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Last edited by obed; 04-26-2012 at 11:44 AM.
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Old 04-26-2012, 12:01 PM   #47
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+1 Obed. Plus if anything goes wrong the local shop can help you out with it right away and get you back on the road.
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Old 04-26-2012, 01:26 PM   #48
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Doesn't matter how pretty your helmet is, if it's uncomfortable you won't wear it.
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Old 04-26-2012, 04:02 PM   #49
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Old 04-26-2012, 04:08 PM   #50
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right, a plain Arai Corsair is $570
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Old 04-26-2012, 06:58 PM   #51
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Helmet Models are different shapes, even among the same manufacturer. Finding the correct shape to match your head is crucial for both safety and comfort. The so-called "best" helmet in the world is nearly worthless if it doesn't fit, and sometimes a less expensive helmet will fit better than a helmet costing several hundred dollars.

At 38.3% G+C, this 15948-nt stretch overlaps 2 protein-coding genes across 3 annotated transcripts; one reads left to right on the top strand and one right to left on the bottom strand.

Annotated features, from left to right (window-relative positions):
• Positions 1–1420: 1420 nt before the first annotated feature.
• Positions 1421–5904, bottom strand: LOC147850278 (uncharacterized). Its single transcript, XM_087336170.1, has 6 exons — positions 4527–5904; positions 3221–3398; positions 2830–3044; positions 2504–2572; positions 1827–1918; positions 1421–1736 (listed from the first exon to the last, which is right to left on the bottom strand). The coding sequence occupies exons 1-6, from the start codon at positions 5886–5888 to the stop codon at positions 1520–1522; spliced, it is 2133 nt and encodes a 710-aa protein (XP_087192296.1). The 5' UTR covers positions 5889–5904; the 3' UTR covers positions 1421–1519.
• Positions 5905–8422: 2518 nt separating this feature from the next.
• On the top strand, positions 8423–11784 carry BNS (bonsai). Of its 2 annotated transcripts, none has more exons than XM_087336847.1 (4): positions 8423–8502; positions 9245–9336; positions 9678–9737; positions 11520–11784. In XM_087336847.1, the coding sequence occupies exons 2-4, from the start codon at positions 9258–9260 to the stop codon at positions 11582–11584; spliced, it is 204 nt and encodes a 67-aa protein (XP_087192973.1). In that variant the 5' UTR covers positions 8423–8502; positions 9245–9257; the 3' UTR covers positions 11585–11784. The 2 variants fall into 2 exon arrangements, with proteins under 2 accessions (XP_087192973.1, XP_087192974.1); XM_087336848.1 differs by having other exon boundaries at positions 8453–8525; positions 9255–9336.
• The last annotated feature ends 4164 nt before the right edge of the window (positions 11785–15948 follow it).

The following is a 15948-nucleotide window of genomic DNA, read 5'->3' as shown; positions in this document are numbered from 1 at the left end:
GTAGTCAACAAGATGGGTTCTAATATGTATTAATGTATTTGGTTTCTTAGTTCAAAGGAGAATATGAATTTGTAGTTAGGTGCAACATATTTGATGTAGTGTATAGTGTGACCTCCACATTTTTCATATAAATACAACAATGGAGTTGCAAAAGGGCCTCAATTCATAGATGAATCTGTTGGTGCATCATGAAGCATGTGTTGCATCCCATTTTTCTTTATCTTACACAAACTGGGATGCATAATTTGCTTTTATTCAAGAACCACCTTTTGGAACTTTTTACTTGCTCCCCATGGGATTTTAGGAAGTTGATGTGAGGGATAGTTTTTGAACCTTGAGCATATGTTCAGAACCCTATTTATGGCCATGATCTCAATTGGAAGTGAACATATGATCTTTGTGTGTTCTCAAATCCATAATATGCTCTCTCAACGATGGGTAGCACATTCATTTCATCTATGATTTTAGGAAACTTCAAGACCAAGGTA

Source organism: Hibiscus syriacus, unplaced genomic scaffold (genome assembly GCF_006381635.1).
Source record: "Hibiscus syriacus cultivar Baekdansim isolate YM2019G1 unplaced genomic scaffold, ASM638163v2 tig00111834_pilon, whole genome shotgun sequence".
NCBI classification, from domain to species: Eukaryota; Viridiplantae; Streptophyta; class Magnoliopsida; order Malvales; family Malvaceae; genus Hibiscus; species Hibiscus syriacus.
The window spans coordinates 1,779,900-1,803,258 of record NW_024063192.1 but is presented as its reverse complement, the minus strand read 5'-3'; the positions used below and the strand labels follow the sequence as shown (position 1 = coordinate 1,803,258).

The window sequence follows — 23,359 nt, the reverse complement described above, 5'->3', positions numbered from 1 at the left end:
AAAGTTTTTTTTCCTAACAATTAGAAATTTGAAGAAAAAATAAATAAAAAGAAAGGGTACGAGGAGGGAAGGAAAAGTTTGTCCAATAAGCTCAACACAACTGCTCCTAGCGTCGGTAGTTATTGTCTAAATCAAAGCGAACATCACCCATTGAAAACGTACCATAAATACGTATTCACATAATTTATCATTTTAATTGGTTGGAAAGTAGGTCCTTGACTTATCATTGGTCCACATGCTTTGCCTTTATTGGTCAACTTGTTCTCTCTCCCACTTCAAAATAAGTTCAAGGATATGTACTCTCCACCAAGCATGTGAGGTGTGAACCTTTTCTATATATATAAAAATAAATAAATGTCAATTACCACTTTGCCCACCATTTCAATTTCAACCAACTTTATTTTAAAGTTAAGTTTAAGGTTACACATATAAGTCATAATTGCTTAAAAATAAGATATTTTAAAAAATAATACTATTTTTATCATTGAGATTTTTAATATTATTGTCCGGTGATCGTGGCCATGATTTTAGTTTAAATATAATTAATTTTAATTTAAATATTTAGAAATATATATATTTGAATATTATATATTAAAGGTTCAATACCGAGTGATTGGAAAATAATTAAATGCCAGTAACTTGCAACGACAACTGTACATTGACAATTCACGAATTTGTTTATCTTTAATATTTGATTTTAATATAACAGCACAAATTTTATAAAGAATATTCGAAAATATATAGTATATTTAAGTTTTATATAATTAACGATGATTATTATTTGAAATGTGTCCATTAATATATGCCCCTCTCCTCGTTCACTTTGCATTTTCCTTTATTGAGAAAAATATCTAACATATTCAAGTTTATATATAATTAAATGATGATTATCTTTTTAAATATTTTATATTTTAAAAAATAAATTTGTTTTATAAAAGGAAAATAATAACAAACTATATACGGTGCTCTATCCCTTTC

Finding the "perfect" fit is sometimes extremely difficult. I went to multiple dealerships to try on nearly every helmet model, CycleGear doesn't carry many brands anymore. I tried on Arai, Shoei, HJC, Suomy, GMAX, Scorpion, Bell, Nolan, Fulmer, Shark, 707, BiLT, and probably a couple others that I can't recall currently.

I figured out that I wear a medium Shoei, vs the large helmet I was replacing, and realized how much my old helmet had broken in and was too large for me now.

You should be able to put the helmet on, and wear it for 10-15 minutes without discomfort, but you should feel the helmet on you. You should be able to grab the chin bar and not be able to move the helmet around. If it moves side to side and up and down now, then it's going to be much worse in a couple months. My old helmet I could pull down or up enough to obscure my vision. You should feel the helmet snug against the entire crown of your head, not just one or two spots. If not, the helmet isn't quite the right shape.